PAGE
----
In the Orthodox and Catholic/Anglican tradition the feast of St Nicholas is 6 December.
Although Nicholas is a very popular saint in the Greek and Latin churches (i.e., Orthodox and Western), there is little known about the historical Nicholas. We know he was Bishop of Myra (Lycia in modern Turkey) at the beginning of the fourth century. Beyond that, our knowledge of Nicholas moves into legend.
It is said that he was imprisoned during the Diocletian persecution of the church in AD 303-304.
He may have participated in the first Council of Nicaea in AD 325, one of the crucial Ecumenical Councils of the Church that helped forge Christian orthodoxy (from which we have the Nicene Creed).
Nicholas is remembered for his generosity and goodwill. For this, he is considered a patron saint of sailors and children.
The truth of these legends is lost in the mists of time, so how might they be important to us today?
First is the priority of care for those who are denied justice. In Nicholas’ day, children had no legal or other form of status. That was a given in the Roman Empire. Unless affluent, they were profoundly vulnerable. That is still true across the globe today. This is totally contrary to the teachings of Jesus, who points to the child as an exemplar of the Kingdom of God and in special need of care and protection.
In saving the unjustly convicted sailors Nicholas shows that due process is integral to justice. In the days of Twitter storms and social media condemnation we are losing the art of measured judgement and are rushing to condemn. Nicholas warns us away from that nasty basic impulse to point the finger. He does that surely in the spirit of Jesus’ hesitancy to judge, despite being the Judge of All. Secondly in Nicholas we see someone who delights in the Gift of Life and wants to see life in others. How we live our lives – from conception to a natural death – is increasingly contested, even amongst Christians. Nicholas brought his gifts by night so as not to be noticed. We don’t see, and barely acknowledge, the Giver of our lives. In dark times when so many refugees die and suffer, when we have homeless people living on the street, when many have little food and poor shelter, part of the Christian task, in the spirit of Nicholas, is quietly and patiently, yet insistently, to promote the priority of life.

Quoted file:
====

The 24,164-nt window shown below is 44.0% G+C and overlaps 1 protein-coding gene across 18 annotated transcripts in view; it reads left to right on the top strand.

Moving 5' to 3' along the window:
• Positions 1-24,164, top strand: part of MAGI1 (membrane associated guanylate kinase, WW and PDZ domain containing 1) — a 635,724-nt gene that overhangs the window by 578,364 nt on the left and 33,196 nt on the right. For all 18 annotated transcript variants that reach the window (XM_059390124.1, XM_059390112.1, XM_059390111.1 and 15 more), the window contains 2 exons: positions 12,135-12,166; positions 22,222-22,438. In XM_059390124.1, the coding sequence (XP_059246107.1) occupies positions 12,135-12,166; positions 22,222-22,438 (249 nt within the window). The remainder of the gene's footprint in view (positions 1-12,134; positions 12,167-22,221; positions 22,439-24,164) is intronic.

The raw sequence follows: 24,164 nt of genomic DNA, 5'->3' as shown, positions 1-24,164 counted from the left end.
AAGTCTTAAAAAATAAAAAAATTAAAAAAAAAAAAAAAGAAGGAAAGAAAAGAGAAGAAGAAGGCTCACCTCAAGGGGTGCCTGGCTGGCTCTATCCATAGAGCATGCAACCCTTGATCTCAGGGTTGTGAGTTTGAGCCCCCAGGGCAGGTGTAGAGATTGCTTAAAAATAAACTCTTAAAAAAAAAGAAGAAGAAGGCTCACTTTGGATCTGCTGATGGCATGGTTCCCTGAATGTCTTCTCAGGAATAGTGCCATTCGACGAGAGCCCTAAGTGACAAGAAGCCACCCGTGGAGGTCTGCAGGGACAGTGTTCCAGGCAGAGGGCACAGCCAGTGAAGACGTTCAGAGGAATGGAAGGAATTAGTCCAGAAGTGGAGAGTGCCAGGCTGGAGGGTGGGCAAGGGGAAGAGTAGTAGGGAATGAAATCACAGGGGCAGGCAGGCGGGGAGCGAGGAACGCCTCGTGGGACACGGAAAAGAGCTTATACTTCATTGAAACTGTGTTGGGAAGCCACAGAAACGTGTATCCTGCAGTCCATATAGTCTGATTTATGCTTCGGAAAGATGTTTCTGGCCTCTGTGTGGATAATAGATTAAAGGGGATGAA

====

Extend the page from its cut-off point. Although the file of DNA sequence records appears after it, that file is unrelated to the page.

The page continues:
St Nicholas was no ‘bah-humbug’ sort of person, and nor should we be, so following his example, let us pray that we might be humble in generosity, vibrant in our daily lives and always compassionate to the needs of the vulnerable. Then we can truly say we honour this great and popular saint.
The Link is a monthly publication by members and staff of Morningside United Church.